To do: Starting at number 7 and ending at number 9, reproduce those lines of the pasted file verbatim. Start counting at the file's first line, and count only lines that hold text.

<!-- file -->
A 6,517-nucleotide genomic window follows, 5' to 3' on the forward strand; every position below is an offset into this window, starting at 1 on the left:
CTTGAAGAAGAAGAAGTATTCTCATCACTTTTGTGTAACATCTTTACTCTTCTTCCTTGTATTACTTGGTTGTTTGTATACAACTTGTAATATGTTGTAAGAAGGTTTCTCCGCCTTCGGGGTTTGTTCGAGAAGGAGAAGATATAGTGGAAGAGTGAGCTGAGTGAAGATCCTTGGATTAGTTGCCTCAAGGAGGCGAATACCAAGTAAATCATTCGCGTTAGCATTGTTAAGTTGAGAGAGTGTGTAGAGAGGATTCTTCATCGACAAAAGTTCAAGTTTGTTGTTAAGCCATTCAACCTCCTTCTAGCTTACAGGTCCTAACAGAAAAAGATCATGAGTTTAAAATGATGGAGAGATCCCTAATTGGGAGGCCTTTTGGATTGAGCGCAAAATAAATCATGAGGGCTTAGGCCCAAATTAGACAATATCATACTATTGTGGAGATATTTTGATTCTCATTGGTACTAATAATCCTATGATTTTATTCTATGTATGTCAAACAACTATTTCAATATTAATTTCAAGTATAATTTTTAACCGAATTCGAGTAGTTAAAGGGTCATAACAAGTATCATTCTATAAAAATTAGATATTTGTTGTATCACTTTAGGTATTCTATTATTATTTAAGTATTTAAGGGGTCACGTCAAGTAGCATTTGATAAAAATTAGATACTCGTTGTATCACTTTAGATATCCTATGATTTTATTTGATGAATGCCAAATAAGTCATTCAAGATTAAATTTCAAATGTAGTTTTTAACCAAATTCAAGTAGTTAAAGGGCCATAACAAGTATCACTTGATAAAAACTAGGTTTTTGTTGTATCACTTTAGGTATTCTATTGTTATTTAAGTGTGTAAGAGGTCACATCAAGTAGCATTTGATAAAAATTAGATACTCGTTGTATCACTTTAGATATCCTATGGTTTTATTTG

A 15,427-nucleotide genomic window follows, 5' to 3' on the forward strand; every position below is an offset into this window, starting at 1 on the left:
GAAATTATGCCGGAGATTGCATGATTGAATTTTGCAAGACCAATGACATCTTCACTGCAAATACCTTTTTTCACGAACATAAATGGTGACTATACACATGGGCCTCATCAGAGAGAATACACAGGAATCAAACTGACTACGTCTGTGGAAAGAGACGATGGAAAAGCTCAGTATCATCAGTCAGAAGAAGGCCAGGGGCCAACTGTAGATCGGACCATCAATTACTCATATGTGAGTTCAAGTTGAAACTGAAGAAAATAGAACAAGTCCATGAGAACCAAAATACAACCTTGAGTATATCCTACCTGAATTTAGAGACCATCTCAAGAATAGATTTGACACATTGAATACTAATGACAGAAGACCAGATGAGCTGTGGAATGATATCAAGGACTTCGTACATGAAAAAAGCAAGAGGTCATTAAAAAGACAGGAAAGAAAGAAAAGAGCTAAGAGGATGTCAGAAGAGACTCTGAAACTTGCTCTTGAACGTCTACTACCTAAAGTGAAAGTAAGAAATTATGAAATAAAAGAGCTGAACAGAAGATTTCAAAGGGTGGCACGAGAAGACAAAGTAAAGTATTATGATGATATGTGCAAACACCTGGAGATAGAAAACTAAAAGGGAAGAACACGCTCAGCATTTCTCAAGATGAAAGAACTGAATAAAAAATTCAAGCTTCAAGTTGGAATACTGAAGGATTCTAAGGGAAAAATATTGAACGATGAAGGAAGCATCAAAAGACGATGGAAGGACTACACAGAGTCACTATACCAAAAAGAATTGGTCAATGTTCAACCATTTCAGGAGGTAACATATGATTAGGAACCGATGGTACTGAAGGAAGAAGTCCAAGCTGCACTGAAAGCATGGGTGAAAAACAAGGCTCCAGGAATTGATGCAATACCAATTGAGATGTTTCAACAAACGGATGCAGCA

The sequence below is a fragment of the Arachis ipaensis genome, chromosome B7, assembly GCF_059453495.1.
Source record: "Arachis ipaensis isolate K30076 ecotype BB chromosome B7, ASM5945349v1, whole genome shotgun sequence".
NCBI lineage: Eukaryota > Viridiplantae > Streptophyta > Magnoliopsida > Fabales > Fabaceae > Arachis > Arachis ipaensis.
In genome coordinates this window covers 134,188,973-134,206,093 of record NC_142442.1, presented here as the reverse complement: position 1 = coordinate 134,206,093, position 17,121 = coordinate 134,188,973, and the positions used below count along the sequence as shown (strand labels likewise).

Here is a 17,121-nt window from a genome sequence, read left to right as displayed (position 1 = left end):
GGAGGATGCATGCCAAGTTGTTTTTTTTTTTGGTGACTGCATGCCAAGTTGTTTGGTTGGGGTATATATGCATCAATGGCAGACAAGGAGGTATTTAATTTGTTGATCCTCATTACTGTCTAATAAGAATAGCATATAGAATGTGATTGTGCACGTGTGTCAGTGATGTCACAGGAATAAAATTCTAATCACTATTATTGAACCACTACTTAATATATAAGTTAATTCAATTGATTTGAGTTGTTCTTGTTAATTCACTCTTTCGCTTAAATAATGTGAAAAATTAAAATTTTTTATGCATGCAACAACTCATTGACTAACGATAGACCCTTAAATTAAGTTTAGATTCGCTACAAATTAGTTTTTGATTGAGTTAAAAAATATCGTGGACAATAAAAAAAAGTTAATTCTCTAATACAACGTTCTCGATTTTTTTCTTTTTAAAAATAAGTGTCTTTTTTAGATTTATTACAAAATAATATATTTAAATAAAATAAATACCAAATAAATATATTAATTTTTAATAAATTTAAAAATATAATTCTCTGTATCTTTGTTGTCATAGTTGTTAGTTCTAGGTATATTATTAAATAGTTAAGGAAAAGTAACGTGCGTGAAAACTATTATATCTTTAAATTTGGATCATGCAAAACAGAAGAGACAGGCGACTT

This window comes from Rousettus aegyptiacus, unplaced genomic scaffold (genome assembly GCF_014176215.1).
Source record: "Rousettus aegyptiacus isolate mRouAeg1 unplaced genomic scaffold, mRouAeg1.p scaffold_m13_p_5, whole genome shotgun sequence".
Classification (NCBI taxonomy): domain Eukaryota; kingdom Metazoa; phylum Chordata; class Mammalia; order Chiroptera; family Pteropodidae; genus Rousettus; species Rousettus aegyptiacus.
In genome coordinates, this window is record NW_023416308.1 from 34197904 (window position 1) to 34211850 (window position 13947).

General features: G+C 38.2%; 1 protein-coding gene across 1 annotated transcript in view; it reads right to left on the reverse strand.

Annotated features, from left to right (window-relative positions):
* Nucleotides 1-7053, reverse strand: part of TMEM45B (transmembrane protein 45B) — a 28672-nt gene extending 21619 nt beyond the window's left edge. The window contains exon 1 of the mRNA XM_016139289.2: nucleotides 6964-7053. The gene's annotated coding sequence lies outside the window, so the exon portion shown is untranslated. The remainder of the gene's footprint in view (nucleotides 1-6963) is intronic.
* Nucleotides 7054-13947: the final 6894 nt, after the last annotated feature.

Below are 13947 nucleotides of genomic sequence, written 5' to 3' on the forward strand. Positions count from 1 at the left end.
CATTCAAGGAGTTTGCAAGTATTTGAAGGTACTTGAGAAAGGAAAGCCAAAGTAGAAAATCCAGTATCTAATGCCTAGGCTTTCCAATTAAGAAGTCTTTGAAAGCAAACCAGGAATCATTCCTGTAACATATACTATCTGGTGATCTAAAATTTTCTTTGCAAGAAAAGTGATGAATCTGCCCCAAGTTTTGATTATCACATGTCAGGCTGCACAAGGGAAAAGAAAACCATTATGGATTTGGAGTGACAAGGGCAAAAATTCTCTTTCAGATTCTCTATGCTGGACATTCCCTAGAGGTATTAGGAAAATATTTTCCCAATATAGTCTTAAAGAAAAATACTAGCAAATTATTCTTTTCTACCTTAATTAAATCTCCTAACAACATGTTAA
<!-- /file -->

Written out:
NCBI lineage: Eukaryota > Viridiplantae > Streptophyta > Magnoliopsida > Fabales > Fabaceae > Arachis > Arachis ipaensis.
In genome coordinates this window covers 134,188,973-134,206,093 of record NC_142442.1, presented here as the reverse complement: position 1 = coordinate 134,206,093, position 17,121 = coordinate 134,188,973, and the positions used below count along the sequence as shown (strand labels likewise).

Here is a 17,121-nt window from a genome sequence, read left to right as displayed (position 1 = left end):